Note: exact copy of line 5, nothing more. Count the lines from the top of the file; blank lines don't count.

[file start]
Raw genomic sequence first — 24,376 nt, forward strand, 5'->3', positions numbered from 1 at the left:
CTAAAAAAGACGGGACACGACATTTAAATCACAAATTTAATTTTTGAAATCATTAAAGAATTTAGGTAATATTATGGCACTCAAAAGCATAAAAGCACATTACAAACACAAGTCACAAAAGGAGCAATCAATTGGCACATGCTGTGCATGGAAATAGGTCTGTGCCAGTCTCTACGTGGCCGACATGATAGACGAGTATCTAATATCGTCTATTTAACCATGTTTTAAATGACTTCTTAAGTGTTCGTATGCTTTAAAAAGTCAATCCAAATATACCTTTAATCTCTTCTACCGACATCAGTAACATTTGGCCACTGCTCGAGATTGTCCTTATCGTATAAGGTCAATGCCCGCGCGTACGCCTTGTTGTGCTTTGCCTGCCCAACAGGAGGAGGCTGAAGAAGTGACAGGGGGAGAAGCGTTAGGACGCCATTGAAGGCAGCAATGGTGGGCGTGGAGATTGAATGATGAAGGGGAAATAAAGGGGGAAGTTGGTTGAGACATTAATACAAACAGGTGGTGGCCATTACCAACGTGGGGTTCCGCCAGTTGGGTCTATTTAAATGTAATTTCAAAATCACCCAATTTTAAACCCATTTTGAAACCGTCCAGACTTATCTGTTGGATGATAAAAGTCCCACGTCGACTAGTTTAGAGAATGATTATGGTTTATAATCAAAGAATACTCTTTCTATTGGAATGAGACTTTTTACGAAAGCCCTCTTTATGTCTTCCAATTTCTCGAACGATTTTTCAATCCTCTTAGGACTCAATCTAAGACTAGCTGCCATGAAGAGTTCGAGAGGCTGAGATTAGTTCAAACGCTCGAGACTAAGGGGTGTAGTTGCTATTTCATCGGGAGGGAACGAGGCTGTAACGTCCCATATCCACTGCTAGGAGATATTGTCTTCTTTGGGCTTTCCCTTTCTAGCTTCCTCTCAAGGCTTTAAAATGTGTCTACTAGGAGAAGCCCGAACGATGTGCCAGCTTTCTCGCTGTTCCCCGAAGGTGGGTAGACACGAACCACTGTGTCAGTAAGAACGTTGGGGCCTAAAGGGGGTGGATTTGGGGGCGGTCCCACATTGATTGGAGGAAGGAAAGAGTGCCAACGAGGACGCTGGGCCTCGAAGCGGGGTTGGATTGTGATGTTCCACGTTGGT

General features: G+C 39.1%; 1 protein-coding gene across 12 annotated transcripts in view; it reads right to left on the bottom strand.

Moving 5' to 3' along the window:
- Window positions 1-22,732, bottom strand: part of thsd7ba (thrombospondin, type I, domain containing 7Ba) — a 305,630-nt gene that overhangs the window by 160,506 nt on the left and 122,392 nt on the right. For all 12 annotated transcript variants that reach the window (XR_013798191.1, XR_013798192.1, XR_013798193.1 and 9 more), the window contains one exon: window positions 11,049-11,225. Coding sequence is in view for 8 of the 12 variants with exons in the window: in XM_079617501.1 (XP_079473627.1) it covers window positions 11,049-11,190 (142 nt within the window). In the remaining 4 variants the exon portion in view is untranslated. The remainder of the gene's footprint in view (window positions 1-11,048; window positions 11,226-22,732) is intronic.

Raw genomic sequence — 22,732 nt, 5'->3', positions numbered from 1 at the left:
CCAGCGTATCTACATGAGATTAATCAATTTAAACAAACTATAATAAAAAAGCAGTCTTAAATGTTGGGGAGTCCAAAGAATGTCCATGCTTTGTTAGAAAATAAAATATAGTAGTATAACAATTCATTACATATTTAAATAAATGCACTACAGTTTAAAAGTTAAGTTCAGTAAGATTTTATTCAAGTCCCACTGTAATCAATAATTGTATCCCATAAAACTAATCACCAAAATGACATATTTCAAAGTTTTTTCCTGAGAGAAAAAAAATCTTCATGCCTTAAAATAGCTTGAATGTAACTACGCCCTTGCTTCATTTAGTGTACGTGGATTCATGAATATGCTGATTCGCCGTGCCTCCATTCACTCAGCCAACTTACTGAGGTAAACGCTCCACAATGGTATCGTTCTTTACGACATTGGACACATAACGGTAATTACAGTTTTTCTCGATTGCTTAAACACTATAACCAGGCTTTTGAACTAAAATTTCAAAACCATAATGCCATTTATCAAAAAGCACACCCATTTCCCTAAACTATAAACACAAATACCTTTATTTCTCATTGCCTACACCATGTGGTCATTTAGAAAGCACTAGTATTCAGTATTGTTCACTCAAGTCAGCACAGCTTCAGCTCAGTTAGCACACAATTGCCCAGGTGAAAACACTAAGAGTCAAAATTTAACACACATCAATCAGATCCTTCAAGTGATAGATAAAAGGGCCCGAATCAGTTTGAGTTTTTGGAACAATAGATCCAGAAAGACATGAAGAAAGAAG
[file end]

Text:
- Window positions 1-22,732, bottom strand: part of thsd7ba (thrombospondin, type I, domain containing 7Ba) — a 305,630-nt gene that overhangs the window by 160,506 nt on the left and 122,392 nt on the right. For all 12 annotated transcript variants that reach the window (XR_013798191.1, XR_013798192.1, XR_013798193.1 and 9 more), the window contains one exon: window positions 11,049-11,225. Coding sequence is in view for 8 of the 12 variants with exons in the window: in XM_079617501.1 (XP_079473627.1) it covers window positions 11,049-11,190 (142 nt within the window). In the remaining 4 variants the exon portion in view is untranslated. The remainder of the gene's footprint in view (window positions 1-11,048; window positions 11,226-22,732) is intronic.